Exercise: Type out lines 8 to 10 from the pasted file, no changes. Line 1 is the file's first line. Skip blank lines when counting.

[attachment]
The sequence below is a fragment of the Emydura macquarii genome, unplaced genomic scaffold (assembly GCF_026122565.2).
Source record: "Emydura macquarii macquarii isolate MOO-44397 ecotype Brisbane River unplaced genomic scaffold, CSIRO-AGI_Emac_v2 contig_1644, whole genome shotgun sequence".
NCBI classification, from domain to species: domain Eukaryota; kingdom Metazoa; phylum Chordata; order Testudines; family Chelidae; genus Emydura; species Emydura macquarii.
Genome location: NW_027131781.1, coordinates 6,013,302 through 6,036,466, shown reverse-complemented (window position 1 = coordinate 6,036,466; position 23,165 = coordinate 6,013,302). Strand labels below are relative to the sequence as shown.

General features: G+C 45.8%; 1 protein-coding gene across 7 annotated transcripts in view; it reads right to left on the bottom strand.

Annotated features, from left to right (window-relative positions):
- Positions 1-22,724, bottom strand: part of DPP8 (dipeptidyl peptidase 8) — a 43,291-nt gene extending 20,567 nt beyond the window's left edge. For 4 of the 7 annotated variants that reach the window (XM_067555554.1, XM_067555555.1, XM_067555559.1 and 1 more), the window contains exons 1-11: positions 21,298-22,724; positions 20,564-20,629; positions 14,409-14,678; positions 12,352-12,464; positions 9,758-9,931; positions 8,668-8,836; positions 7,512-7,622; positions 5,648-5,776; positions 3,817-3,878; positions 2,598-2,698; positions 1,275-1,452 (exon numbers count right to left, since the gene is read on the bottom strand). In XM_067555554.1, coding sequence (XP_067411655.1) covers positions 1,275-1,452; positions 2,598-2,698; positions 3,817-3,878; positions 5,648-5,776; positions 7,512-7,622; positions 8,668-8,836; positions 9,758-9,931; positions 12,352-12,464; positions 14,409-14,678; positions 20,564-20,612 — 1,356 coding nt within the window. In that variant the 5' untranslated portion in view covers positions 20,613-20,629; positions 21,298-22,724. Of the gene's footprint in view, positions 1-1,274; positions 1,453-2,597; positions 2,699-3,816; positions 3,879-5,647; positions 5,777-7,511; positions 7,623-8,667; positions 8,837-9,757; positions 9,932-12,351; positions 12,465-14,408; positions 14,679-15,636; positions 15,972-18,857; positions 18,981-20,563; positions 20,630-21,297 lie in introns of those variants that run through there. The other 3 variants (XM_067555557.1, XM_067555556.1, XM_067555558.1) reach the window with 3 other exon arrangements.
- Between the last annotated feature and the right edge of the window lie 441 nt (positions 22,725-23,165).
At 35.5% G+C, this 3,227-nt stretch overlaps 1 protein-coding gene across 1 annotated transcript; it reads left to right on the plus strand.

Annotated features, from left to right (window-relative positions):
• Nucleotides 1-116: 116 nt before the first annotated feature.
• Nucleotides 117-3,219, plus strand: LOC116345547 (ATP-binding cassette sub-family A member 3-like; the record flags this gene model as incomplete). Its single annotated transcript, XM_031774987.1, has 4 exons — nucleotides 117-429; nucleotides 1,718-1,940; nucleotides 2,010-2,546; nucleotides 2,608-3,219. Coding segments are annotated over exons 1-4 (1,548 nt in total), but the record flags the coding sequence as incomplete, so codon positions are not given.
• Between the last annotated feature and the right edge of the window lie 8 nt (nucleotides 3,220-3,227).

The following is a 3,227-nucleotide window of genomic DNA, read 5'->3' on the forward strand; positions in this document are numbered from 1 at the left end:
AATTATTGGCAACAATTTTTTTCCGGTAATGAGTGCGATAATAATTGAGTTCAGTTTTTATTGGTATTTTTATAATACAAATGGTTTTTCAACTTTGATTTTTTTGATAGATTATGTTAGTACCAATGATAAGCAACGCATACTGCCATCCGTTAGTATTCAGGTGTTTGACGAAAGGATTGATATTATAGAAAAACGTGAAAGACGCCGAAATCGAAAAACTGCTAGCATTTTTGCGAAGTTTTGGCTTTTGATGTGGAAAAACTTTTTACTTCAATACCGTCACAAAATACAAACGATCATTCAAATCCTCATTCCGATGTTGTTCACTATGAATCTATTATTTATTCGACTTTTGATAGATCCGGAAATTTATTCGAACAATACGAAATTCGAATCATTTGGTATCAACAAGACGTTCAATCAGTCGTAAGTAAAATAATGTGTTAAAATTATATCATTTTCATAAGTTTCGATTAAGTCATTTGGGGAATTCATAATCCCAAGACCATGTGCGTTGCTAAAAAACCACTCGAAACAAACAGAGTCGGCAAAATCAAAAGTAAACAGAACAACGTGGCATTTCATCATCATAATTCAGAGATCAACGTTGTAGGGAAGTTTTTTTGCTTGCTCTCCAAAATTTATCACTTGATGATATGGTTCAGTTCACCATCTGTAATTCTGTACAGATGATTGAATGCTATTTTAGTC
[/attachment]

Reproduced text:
- Between the last annotated feature and the right edge of the window lie 441 nt (positions 22,725-23,165).
At 35.5% G+C, this 3,227-nt stretch overlaps 1 protein-coding gene across 1 annotated transcript; it reads left to right on the plus strand.

Annotated features, from left to right (window-relative positions):